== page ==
Posted April 10, 2017 by Tiffany Lee
The National Institutes of Health announced a major policy change that allows investigators to use interim research products, including preprints, in applications, proposals and reports starting May 25. The policy is intended to enable scientists to speed dissemination and enhance the rigor of their work, obtain feedback more quickly and receive credit for work that is not yet formally published.
Interim research products are complete, public research products that are not final. The category includes preprints and preregistration protocols. In an FAQ on its website, the agency provides citation instructions and explains how to claim an interim product as the product of an NIH award. It also provides guidance on how to select repositories in which to store interim products.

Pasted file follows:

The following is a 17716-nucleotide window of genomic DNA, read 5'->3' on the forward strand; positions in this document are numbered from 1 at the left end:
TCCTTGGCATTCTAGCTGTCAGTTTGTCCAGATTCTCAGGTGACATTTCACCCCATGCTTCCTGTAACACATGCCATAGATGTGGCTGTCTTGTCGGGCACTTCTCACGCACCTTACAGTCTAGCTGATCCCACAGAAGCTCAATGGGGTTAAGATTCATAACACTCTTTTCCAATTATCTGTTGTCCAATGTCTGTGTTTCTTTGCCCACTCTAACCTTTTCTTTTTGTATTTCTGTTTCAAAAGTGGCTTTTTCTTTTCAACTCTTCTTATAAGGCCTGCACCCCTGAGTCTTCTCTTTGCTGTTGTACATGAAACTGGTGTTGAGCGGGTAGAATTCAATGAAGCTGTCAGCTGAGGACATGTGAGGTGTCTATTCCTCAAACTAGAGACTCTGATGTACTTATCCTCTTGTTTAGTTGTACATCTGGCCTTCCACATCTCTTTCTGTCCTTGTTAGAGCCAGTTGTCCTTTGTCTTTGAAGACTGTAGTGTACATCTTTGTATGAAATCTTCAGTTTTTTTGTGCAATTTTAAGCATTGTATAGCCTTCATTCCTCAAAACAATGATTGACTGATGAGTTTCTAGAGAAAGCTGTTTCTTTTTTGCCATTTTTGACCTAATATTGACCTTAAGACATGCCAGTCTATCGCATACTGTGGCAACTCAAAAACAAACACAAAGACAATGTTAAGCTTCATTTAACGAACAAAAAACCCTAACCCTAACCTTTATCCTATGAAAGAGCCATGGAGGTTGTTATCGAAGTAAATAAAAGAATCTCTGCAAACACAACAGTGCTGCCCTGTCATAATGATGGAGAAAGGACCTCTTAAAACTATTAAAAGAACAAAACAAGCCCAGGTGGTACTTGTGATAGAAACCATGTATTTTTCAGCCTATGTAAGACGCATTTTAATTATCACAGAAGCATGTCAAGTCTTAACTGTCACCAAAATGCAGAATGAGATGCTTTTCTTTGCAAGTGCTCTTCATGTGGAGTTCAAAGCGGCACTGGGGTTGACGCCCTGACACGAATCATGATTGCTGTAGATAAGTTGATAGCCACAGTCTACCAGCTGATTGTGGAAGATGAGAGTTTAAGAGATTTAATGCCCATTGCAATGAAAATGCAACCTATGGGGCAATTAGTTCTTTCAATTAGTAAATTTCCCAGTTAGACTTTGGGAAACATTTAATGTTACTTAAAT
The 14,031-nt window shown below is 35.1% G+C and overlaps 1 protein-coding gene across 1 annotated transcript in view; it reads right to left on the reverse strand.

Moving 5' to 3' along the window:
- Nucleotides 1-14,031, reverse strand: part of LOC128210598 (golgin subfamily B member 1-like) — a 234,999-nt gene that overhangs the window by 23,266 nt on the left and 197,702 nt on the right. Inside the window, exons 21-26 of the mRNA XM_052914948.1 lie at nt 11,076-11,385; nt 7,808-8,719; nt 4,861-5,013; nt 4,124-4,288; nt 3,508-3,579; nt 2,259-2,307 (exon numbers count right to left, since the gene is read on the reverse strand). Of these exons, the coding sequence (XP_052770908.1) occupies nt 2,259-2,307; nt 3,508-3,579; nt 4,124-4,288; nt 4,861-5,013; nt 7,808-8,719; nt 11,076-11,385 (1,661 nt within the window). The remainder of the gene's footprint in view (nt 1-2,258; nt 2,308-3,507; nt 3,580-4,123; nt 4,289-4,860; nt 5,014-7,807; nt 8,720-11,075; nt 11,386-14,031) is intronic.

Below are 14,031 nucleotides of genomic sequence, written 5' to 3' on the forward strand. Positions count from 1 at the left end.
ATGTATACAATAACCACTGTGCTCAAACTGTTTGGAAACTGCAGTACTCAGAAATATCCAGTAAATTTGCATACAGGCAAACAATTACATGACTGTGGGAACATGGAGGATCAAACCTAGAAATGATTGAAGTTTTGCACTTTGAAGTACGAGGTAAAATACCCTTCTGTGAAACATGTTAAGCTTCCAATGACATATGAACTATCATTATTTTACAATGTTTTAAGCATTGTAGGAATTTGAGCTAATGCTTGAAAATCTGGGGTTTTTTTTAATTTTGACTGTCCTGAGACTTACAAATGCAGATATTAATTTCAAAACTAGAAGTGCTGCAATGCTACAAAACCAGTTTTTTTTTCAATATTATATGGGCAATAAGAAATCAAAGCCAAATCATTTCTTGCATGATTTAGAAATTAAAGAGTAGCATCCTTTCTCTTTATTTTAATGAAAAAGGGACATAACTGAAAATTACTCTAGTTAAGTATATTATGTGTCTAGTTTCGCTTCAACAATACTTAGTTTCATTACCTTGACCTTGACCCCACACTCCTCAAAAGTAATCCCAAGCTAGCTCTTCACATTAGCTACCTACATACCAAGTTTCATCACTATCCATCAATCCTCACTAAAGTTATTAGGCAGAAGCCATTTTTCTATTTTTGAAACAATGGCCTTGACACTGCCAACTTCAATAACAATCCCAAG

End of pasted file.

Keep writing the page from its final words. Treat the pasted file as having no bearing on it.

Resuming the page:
NIH developed this policy based on the 351 responses it received to its October 2016 request for information. Twenty-two professional societies representing scientists also provided input. According to the agency, the majority of respondents supported the increasing use of interim research products in NIH processes. The policy is not intended to replace the peer review process, nor peer-reviewed journals. To ensure scientific rigor and quality, NIH recommends that investigators explicitly state when work is not peer-reviewed.
Contact NIH’s Office of Policy for Extramural Research Administration with questions.